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    3. Turnovers ruled the night

    Despite playing in three shortened scrimmages before the official start of the season, the Jazz, Pelicans, Clippers and Lakers clearly exhibited some aftereffects from the NBA’s layoff. Combining for a mind-boggling 76 turnovers, the four-teams were out of sync early and often, missing reads, and unable to anticipate where their teammates were going to place the ball. While the miscues slowed the games down at times, they also, oddly enough, helped ensure two close contests, as none of them were able to get past themselves and build a durable lead. Turns out, starting the playoffs right away in Orlando, wouldn’t have been a good idea after all.


      4. Virtual fans are a good idea, but no substitute for the real thing

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      A partnership with Yahoo! Sports, the NBA and the virtual reality company RYOT allows for a select number of fans to virtually occupy a “seat” on the sidelines of the league’s facilities in Orlando. An attempt to emulate the sound and feel of a regular game, the hope is that the presence of a team’s fans will give somewhat of an advantage to the designated home team. While the league should be applauded for trying such an out-of-the-box approach, the initial results were a bit underwhelming. Not nearly loud enough to drown out some of the more colorful banter on the court, the virtual fans were also largely ignored by the TNT camera crew and didn’t seem to have a discernible reaction when the home team did succeed. Whether they continue merely as background noise, or adjustments are made remains to be seen, but we can at least hope that a creative fan does something interesting to make them go viral.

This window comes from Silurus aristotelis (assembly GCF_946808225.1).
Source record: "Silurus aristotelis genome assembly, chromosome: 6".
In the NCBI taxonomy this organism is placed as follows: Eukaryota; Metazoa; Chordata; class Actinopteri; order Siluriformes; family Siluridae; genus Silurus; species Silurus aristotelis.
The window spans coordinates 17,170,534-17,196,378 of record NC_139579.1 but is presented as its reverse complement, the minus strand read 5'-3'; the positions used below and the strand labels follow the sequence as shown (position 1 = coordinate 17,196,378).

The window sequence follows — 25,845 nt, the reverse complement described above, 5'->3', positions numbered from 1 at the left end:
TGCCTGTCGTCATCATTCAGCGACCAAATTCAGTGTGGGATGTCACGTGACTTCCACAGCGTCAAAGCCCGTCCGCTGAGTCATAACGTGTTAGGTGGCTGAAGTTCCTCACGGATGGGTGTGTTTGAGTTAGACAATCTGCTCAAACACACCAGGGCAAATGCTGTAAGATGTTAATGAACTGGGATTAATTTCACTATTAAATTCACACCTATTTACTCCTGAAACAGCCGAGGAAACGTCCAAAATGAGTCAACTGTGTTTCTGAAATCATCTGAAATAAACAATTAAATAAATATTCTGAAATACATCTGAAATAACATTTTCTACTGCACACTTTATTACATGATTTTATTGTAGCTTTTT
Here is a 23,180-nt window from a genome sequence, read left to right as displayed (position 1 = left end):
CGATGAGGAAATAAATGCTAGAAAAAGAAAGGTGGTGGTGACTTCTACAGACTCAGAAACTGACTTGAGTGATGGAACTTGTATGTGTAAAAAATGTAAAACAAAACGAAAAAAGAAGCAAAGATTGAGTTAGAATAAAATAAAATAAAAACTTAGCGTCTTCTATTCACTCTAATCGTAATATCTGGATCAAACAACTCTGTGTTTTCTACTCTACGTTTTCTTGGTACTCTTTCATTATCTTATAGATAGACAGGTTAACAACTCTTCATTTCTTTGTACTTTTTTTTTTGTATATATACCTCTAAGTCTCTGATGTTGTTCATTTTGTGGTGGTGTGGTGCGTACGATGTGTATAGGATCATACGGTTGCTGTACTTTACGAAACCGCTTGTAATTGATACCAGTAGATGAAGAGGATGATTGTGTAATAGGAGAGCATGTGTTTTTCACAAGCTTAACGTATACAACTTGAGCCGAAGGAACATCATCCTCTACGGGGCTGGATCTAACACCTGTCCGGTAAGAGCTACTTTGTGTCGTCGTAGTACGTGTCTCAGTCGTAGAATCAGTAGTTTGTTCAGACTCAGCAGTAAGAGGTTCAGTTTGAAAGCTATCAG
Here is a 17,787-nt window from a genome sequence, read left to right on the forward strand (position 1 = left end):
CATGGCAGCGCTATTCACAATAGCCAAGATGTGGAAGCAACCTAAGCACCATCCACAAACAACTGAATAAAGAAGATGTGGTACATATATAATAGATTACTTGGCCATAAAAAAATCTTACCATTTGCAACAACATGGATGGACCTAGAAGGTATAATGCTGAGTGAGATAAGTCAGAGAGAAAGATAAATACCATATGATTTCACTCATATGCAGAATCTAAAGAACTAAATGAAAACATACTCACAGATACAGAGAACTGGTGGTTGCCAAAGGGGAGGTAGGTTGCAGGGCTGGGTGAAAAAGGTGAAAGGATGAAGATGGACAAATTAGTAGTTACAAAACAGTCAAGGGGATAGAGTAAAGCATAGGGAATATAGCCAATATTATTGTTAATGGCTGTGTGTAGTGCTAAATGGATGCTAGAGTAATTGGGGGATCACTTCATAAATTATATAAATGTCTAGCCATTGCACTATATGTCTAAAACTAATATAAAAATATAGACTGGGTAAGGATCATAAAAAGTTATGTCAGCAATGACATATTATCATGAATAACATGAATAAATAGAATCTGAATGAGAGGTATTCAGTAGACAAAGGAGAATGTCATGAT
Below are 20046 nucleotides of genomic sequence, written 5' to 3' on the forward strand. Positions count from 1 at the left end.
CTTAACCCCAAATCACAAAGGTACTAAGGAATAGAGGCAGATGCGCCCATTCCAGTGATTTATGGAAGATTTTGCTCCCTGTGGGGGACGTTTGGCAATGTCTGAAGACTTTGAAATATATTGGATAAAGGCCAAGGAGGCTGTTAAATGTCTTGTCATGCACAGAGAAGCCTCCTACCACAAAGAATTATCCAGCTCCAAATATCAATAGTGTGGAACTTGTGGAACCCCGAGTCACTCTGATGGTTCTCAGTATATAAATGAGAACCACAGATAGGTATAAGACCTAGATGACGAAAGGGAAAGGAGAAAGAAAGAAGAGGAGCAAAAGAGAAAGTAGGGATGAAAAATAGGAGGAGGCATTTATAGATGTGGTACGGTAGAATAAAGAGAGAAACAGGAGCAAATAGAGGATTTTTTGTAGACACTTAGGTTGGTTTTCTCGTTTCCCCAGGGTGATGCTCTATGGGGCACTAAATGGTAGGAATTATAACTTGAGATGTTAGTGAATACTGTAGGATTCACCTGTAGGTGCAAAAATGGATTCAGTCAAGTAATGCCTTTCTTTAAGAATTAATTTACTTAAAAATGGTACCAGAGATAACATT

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      5. The restart saved what should be the most interesting postseason in years

      Amid the intervening five months, the coronavirus pandemic, and the economic fallout that followed, it must have been easy to forget that the NBA was heading towards one of the most competitive playoff runs in recent memory. Having largely been dominated by the Warriors following their acquisition of Kevin Durant, the 2020 season featured three prime contenders—the Lakers, Clippers and Bucks—with an array of second-tier teams capable of breaking into that conversation.

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      While it looked for a time that the season would be lost, the league’s resourcefulness in gathering its players in a single location seems that much more prescient given the struggles of Major League Baseball. No matter who ends up walking away with the Larry O’Brien trophy, the fact that we will get a definitive answer to the 2019-2020 NBA season, is a win in-it-of-itself.

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      PHOTO: AP